Minister of Social Solidarity Ahmed El-Boraei visited the Virgin Mary Church in Al-Warraq on Tuesday to offer condolences in the aftermath of the attack. The minister pledged EGP 5,000 for the families of the four killed and EGP 1,000 for those who had been injured in the shooting, according to state-owned Al-Ahram.
Interim President Adly Mansour, Prime Minister Hazem El-Beblawi, and Minister of Defence Abdel Fattah Al-Sisi all called head of the Coptic Orthodox Church Pope Tawadros II to extend their condolences for the four killed on Sunday evening.
The presidency, in a statement, called the church shooting a “terrorist act,” emphasising that there was “no place for terrorism” in Egypt and that the Egyptian people and state institutions would continue taking steps to achieve a unified vision.
High Representative of the European Union for Foreign Affairs and Security Policy Catherine Ashton strongly condemned the attack on the Coptic wedding. “I call on the Egyptian authorities to ensure that the perpetrators of this unacceptable act are promptly brought to justice,” said the EU foreign policy chief in a statement issued on Monday, adding that states are obligated “to do everything in their power” to prevent violent acts on citizens “based on their religion or belief.”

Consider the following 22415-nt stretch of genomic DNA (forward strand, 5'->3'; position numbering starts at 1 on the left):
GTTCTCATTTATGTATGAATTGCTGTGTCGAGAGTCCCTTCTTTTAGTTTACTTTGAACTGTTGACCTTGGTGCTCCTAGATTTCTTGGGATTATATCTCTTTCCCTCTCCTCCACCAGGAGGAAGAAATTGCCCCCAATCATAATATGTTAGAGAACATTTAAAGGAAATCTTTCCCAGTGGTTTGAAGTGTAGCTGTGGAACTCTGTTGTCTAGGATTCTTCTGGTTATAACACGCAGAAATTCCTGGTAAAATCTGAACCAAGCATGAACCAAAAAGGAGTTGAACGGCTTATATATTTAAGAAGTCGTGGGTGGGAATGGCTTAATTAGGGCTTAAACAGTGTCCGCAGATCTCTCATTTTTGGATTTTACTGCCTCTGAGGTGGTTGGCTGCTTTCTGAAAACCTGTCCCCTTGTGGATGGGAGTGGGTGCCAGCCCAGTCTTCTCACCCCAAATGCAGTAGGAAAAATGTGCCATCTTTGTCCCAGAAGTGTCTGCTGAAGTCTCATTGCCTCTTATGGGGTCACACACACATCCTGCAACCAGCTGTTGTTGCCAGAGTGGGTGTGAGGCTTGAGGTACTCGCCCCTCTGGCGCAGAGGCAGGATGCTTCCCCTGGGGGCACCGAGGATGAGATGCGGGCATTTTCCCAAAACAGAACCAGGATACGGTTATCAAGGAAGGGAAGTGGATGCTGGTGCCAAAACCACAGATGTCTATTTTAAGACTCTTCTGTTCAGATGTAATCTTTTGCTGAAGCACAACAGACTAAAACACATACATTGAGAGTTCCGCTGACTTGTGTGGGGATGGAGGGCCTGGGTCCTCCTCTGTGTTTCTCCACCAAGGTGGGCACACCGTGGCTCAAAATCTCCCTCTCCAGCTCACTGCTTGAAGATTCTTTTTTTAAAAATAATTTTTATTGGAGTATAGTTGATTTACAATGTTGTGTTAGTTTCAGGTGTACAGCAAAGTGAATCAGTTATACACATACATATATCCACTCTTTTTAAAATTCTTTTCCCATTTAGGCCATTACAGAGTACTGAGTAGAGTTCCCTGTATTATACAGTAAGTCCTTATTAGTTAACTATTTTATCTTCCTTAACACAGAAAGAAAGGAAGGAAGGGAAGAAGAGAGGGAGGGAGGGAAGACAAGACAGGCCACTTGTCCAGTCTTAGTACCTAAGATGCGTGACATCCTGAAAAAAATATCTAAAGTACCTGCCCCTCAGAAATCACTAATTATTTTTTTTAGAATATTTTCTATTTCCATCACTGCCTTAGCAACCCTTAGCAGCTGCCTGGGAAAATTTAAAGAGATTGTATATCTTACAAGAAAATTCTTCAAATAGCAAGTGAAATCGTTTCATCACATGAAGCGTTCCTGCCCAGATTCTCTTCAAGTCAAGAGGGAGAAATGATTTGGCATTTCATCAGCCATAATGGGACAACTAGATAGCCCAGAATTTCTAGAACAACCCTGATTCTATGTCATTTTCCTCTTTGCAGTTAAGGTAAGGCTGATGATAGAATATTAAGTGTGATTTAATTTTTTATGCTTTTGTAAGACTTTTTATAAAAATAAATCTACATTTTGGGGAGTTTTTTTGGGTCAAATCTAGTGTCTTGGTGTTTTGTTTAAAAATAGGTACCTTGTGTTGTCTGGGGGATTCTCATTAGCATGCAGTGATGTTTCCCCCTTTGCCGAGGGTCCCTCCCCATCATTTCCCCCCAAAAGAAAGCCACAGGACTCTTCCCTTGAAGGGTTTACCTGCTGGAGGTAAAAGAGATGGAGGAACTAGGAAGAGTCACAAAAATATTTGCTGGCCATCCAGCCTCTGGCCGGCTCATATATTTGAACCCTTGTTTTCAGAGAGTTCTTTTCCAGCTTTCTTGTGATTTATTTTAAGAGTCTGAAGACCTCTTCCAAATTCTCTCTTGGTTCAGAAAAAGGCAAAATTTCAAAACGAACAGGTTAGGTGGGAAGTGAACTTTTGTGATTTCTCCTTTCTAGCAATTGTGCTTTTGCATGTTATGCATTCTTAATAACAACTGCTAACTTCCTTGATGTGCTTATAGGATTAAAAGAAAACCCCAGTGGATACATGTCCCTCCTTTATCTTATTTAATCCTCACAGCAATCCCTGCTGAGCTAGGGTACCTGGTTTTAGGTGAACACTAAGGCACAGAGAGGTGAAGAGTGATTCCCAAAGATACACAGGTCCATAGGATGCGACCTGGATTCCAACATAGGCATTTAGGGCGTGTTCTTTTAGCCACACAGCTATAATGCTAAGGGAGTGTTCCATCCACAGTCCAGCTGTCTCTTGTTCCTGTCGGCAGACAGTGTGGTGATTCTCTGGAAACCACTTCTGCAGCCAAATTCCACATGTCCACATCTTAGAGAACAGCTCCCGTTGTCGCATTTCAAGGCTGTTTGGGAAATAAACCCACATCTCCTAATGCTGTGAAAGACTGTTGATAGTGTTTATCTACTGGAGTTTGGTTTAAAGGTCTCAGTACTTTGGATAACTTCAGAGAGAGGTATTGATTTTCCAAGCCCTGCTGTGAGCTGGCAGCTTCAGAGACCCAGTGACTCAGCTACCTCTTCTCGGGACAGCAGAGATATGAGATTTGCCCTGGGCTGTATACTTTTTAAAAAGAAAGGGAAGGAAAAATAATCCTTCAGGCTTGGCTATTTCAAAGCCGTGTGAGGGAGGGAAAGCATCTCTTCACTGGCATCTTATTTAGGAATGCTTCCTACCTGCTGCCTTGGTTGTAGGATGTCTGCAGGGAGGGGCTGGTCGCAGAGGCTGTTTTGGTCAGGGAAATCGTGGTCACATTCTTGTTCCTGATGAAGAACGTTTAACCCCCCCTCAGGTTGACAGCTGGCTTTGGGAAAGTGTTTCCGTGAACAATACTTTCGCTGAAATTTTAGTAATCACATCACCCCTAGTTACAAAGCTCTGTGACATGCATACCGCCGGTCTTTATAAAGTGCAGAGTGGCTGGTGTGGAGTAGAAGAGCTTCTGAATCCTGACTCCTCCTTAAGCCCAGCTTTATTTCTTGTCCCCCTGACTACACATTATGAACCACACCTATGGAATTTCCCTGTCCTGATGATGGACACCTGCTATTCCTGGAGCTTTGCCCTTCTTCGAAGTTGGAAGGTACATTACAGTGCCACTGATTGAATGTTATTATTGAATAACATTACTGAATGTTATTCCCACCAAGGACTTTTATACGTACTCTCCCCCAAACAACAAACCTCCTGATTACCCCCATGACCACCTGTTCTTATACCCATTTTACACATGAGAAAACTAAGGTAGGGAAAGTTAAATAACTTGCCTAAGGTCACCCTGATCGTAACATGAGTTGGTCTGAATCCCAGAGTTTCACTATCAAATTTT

The United States Department of State strongly condemned the attack, saying such violence would “only hinder Egypt’s democratic transition in the process and economic recovery.”
Funerals for the deceased took place on Monday evening at the same church that was attacked the day before.
Eyewitnesses claim two unidentified assailants approached the church on a motorcycle and opened fire on people in front of the church, gathered for a Sunday night wedding in the Giza neighbourhood of Al-Warraq.
Attacks on churches and Christian property dramatically rose in August after pro-Mohamed Morsi sit-ins were dispersed.